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rials that either singly or together formed the temperaments. They were combined thus: hot and moist produced blood, hence the sanguine temperaments; cold and moist caused phlegm or pituita, and from this the phlegmatic or lymphatic; hot and dry produced yellow bile, and gave us the sanguine or choleric; and cold and dry caused black bile, which predominating in the body resulted in the melancholic or bilious temperament.[1] In order to understand the profound reason involved in this it must be remembered that these four primary principles of living bodies were believed to be compounded of the simple elements of Nature. Here is shadowed, dimly it is true, but from the very depths of Nature, the theory of the correlation of forces, and even evolution itself. Boerhaave was among the first who attempted to improve the classification of Hippocrates, and then followed Hoffmann, Cullen, and Haller, who, however much reason they may have had, failed to refine the rugged simplicity of the old Greek. Absurd as we may deem the incarnation of the four elements in the form of temperaments by Hippocrates to be, yet from the length of time this idea has prevailed, and the profound influence it has exerted upon science for centuries, we may believe that it possessed the soul of truth that exists in things erroneous, as Herbert Spencer says. Not until 1757 was anything like a scientific explanation given. The learned Haller was the first to give the four elements their final overthrow, and place the phenomena upon a physiological basis;[2] and even he failed to suggest any improvement in the old nomenclature. It is strong evidence of the force that exists latently in old ideas that all modern attempts to extend the scope of the Hippocratic terms have never gained credit. Dr. Gregory renamed the temperaments, and added a fifth, which he called the nervous, and which has been accepted and rejected a score of times; while it is a convenient term to use, it is true that it describes no temperament that may not be included under the old terms. Then came Dr. Pritchord, who rejected the reforms of Dr. Gregory, restored the original terms, and barely escaped calling his predecessor hard names. But the temperaments, simple as they may seem, have afforded groundwork for a separate science—not formulated deductions from dry facts, but drawn warm from the mass of living, suffering humanity. Dr. W. B. Powell spent forty years of his life in the study, and at last evolved a "human science" with ten compounds of temperaments with binary, ternary, and quaternary subdivisions.[3] If human science, as taught by Dr. Powell, be true, it ought to be the ceaseless study of every man and woman, taught along with the creed and catechism—which are the spiritual to this its earthly and carnate part—to the youngest child. Lurking in this science are more than Dantesque horrors,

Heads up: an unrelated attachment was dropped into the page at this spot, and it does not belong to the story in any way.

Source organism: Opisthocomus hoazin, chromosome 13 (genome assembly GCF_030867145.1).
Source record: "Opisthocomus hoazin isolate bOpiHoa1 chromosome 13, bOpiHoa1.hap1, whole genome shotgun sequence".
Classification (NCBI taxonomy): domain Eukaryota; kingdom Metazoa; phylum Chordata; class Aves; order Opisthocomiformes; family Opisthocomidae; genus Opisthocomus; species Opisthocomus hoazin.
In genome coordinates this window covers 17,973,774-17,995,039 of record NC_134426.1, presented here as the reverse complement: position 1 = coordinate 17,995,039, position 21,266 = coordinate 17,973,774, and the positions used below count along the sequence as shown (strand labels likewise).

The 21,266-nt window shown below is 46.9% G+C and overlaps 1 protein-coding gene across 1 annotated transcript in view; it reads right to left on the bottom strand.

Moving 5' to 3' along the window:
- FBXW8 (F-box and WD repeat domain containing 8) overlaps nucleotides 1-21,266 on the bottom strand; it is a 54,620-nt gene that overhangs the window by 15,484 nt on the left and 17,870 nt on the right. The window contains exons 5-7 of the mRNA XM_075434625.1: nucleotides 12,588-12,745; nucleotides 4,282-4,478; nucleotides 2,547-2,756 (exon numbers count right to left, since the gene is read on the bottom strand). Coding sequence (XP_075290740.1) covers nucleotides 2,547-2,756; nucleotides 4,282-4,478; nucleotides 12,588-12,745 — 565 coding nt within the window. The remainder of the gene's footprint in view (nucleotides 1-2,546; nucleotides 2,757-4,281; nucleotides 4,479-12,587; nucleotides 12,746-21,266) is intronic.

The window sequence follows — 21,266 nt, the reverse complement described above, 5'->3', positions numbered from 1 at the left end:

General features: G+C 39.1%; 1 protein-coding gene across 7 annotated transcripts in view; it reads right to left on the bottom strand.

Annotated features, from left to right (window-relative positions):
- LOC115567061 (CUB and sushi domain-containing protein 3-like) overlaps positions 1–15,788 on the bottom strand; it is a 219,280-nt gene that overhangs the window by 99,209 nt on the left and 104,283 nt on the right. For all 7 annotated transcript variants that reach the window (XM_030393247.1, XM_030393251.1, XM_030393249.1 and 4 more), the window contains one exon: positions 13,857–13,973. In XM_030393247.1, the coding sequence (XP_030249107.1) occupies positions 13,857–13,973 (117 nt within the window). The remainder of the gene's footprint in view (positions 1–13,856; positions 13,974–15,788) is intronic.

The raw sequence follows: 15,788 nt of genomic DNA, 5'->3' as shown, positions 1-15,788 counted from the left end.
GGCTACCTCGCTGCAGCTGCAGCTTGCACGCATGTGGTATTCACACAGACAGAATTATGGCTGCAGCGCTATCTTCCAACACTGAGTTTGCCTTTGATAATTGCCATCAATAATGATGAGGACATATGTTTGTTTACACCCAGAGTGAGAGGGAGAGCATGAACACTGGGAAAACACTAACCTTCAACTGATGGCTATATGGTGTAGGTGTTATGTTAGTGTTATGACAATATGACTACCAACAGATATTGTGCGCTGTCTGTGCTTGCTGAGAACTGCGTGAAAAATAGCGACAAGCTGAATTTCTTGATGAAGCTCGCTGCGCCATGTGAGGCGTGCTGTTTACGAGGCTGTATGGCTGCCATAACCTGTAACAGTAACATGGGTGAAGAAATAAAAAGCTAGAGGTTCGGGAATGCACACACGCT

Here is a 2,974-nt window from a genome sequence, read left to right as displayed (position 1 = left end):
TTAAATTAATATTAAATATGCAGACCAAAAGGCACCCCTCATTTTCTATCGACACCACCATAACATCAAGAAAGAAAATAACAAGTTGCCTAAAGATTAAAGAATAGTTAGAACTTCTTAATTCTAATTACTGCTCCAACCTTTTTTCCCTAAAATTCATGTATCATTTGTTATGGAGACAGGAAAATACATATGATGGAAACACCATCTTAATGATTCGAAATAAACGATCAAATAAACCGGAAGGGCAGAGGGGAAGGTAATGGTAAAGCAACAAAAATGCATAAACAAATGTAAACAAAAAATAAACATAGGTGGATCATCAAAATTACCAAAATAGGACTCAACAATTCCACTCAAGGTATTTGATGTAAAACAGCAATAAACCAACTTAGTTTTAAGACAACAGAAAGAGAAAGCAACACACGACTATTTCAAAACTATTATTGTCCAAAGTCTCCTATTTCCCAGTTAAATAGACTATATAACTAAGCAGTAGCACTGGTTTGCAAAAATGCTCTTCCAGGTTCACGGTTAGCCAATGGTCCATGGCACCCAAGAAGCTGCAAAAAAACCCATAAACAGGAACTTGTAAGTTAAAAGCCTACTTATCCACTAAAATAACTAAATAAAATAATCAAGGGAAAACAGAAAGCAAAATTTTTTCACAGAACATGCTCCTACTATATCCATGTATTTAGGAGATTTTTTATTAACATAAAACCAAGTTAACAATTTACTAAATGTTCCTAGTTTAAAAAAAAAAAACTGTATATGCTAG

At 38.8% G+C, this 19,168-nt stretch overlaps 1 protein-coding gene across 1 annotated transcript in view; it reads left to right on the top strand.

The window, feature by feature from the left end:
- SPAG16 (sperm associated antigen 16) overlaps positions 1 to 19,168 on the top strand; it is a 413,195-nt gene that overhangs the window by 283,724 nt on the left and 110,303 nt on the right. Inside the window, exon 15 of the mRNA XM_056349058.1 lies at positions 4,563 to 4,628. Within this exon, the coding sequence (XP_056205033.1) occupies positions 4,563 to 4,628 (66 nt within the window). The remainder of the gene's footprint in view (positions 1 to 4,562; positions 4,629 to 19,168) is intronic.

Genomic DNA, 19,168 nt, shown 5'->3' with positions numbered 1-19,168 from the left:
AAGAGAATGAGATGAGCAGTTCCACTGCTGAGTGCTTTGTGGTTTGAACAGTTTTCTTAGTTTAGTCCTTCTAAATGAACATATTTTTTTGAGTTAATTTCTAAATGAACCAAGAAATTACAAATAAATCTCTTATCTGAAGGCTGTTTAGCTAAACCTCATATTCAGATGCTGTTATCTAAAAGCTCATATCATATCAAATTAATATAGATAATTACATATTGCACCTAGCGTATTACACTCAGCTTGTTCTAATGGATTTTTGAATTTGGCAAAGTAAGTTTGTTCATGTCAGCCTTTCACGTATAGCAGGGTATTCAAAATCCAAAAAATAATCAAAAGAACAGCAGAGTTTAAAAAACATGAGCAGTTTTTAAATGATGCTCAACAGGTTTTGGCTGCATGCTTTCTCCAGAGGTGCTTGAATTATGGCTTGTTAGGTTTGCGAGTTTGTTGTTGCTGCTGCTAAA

1. "De Natura Hominis," torn, ii., ed. Kühn.
  2. "Elementa Physiologiæ Corporis Humani," 1757.
  3. Journal of Human Science, Cincinnati, 1860.